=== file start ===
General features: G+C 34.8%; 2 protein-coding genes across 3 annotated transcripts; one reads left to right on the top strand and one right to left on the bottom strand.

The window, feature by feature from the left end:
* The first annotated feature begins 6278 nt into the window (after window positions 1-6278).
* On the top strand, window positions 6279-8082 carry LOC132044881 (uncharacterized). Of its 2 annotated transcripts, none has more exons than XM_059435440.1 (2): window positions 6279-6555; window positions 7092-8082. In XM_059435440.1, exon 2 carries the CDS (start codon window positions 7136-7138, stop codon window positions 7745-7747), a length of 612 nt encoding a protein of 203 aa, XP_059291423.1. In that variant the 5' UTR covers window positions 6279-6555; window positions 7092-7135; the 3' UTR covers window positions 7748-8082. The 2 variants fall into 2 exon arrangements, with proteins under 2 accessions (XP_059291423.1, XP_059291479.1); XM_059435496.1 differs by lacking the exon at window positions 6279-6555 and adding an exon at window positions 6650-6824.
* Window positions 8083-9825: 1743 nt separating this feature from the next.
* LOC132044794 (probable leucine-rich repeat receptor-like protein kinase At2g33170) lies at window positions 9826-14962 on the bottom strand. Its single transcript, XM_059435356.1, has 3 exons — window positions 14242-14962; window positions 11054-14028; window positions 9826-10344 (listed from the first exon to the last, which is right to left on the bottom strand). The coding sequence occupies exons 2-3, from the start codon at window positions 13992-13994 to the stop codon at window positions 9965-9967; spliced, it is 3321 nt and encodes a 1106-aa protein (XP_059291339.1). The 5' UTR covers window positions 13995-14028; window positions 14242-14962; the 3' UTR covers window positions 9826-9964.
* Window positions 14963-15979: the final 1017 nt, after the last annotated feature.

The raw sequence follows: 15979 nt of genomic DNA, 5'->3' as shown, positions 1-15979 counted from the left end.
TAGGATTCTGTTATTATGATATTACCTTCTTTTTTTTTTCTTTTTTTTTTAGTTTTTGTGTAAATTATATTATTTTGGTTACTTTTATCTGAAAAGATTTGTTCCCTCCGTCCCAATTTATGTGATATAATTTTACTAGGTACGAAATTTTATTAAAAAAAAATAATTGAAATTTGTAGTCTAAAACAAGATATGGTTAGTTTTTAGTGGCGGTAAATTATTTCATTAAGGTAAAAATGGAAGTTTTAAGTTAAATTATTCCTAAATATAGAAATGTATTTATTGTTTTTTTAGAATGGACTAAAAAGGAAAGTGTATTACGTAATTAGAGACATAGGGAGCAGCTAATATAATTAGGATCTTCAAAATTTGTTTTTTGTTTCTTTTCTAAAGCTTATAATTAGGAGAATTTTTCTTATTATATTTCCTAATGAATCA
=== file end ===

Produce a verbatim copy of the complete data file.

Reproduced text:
General features: G+C 34.8%; 2 protein-coding genes across 3 annotated transcripts; one reads left to right on the top strand and one right to left on the bottom strand.

The window, feature by feature from the left end:
* The first annotated feature begins 6278 nt into the window (after window positions 1-6278).
* On the top strand, window positions 6279-8082 carry LOC132044881 (uncharacterized). Of its 2 annotated transcripts, none has more exons than XM_059435440.1 (2): window positions 6279-6555; window positions 7092-8082. In XM_059435440.1, exon 2 carries the CDS (start codon window positions 7136-7138, stop codon window positions 7745-7747), a length of 612 nt encoding a protein of 203 aa, XP_059291423.1. In that variant the 5' UTR covers window positions 6279-6555; window positions 7092-7135; the 3' UTR covers window positions 7748-8082. The 2 variants fall into 2 exon arrangements, with proteins under 2 accessions (XP_059291423.1, XP_059291479.1); XM_059435496.1 differs by lacking the exon at window positions 6279-6555 and adding an exon at window positions 6650-6824.
* Window positions 8083-9825: 1743 nt separating this feature from the next.
* LOC132044794 (probable leucine-rich repeat receptor-like protein kinase At2g33170) lies at window positions 9826-14962 on the bottom strand. Its single transcript, XM_059435356.1, has 3 exons — window positions 14242-14962; window positions 11054-14028; window positions 9826-10344 (listed from the first exon to the last, which is right to left on the bottom strand). The coding sequence occupies exons 2-3, from the start codon at window positions 13992-13994 to the stop codon at window positions 9965-9967; spliced, it is 3321 nt and encodes a 1106-aa protein (XP_059291339.1). The 5' UTR covers window positions 13995-14028; window positions 14242-14962; the 3' UTR covers window positions 9826-9964.
* Window positions 14963-15979: the final 1017 nt, after the last annotated feature.

The raw sequence follows: 15979 nt of genomic DNA, 5'->3' as shown, positions 1-15979 counted from the left end.
TAGGATTCTGTTATTATGATATTACCTTCTTTTTTTTTTCTTTTTTTTTTAGTTTTTGTGTAAATTATATTATTTTGGTTACTTTTATCTGAAAAGATTTGTTCCCTCCGTCCCAATTTATGTGATATAATTTTACTAGGTACGAAATTTTATTAAAAAAAAATAATTGAAATTTGTAGTCTAAAACAAGATATGGTTAGTTTTTAGTGGCGGTAAATTATTTCATTAAGGTAAAAATGGAAGTTTTAAGTTAAATTATTCCTAAATATAGAAATGTATTTATTGTTTTTTTAGAATGGACTAAAAAGGAAAGTGTATTACGTAATTAGAGACATAGGGAGCAGCTAATATAATTAGGATCTTCAAAATTTGTTTTTTGTTTCTTTTCTAAAGCTTATAATTAGGAGAATTTTTCTTATTATATTTCCTAATGAATCA